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This question on Worldbuilding used the phrase to describe banning vegetarians from eating meat:

Sure you can instute mandatory public meat eating, but that's like making a communist salute the flag. They'll eat the meatloaf to escape detection, but inside they're still deeply, morally corrupt.

I don't understand the meaning of this simile. Google searches for "soviet flag salute" or "chinese flag salute" show plenty of examples of communist countries instituting flag salutes, voluntary or otherwise, and I don't see how saluting a flag voluntarily would make one less morally corrupt.

While I inferred the meaning to be something along the lines of "making a bad person do something that a good person normally does", is this the actual meaning of this phrase?

11

This comes from a very a tongue-in-cheek response to a question about how to enforce a ban on vegetarianism.

Note the title of the answer:

The House Vegetarian Activities Committee

This is an allusion to the House Unamerican Activities Committee, a standing committee of the US House of Representatives from 1938 to 1969.

It was originally created in 1938 to uncover citizens with Nazi ties within the United States. However, it has become better known for its role in investigating alleged disloyalty and subversive activities on the part of private citizens, public employees, and those organizations suspected of having ties to Communism.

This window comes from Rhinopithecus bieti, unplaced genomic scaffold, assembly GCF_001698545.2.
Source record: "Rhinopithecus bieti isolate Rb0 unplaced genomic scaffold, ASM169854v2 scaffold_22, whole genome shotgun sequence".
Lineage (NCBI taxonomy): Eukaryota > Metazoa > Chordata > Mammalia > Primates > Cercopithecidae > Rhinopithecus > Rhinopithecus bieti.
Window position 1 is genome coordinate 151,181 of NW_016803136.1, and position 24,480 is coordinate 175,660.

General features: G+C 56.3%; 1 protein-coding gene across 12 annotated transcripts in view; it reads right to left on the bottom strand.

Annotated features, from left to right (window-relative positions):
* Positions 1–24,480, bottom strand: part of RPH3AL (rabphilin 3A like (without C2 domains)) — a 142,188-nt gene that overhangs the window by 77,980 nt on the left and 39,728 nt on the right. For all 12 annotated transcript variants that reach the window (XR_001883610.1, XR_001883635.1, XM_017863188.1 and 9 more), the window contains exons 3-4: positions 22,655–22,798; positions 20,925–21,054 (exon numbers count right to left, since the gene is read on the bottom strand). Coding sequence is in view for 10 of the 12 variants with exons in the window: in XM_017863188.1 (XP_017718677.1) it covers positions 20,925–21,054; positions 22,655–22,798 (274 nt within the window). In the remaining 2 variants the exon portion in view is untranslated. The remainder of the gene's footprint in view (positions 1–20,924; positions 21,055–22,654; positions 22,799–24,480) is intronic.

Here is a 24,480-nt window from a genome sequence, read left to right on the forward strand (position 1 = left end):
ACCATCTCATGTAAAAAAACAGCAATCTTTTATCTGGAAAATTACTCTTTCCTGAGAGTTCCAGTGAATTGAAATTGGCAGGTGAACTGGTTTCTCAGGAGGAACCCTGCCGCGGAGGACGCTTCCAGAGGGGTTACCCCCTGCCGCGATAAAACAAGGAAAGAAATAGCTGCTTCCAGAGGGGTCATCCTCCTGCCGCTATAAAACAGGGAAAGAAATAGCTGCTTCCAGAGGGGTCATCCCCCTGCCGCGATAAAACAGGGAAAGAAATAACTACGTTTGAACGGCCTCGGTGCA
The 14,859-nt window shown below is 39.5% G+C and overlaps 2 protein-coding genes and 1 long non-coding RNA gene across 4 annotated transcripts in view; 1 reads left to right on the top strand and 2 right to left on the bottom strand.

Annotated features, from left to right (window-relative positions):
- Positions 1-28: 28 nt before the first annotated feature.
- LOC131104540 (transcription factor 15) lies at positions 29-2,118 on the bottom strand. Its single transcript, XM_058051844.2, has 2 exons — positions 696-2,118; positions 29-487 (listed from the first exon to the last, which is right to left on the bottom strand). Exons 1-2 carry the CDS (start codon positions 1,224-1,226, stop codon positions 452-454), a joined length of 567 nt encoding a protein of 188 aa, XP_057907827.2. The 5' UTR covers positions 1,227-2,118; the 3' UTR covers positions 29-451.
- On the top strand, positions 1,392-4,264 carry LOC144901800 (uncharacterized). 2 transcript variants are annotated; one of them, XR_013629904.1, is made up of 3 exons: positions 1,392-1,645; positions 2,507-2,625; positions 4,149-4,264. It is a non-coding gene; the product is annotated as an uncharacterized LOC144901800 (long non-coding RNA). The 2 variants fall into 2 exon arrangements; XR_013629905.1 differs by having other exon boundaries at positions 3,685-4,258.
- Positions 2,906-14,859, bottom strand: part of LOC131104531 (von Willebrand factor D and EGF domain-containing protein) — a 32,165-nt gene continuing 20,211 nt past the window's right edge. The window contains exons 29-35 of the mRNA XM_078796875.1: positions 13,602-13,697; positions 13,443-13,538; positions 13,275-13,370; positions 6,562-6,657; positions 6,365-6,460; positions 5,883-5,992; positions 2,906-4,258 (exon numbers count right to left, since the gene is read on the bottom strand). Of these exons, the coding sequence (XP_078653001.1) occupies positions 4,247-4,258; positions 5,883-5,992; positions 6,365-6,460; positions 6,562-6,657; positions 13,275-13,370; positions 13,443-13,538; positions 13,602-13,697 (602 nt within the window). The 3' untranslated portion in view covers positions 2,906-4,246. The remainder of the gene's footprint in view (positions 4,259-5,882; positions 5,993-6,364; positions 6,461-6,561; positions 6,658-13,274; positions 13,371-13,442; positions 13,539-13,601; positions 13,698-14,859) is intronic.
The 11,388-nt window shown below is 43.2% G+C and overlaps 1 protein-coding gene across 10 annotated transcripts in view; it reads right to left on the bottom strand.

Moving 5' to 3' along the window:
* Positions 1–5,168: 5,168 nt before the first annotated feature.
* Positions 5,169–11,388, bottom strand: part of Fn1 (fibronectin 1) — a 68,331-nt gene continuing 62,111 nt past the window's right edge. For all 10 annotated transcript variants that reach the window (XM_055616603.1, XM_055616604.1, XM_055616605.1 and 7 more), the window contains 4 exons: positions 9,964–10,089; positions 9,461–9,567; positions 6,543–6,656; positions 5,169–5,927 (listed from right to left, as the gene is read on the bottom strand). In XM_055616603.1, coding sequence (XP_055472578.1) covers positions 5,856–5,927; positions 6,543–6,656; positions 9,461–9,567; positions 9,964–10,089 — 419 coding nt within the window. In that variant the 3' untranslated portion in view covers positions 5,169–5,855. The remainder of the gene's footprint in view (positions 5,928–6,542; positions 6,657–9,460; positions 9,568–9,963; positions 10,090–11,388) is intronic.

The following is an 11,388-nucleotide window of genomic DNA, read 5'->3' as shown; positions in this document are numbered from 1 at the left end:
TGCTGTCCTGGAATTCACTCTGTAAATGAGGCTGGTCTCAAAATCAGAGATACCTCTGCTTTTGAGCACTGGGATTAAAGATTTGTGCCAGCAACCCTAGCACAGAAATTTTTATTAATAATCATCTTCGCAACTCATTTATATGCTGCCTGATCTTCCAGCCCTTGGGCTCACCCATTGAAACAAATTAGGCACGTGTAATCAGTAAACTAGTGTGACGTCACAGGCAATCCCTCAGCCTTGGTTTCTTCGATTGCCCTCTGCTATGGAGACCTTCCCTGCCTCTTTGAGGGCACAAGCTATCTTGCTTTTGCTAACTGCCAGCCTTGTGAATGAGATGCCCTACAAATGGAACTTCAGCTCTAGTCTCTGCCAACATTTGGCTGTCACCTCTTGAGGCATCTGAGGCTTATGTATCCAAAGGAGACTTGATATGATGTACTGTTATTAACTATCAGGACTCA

The author is thus speaking of saluting the American flag, an action which communists would presumably find morally or ideologically repugnant.

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    Or rather, an action which the people suggesting such measures imagine to be repugnant to communists. – Michael Borgwardt Sep 18 '15 at 9:43
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This is a tongue-in-cheek callback to the Cold War era in the United States. The propaganda painted capitalists as good, honest people, and communists as horrible, morally corrupt people.

The sentence doesn't refer to saluting a communist flag, but rather it refers to forcing a communist in the United States to salute the American flag. They will do it to avoid punishment, but they are still a communist.

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Perhaps this is less related to the English language than to international perspective.

"Communist" is being used as shorthand for "foreign agent." The House Un-American Activities Committee was a US Government institution commandeered by Senator Joseph McCarthy as part of his disastrous "Red Scare" campaign in 1952-1954. He and his friends attempted to oppress various innocent people by accusing them of weakening the nation and disturbing the public order. A lasting effect is that American schoolchildren must salute the flag daily while reciting a nationalist pledge.

The sentence in question is written from the specific perspective that the only flag is the American flag and any Communists are invading foreigners. This is intended to enhance the ironic effect and to ground the world-building fiction in a specific point in history. Unfortunately, if you are unfamiliar with that history, it is hopelessly confusing.

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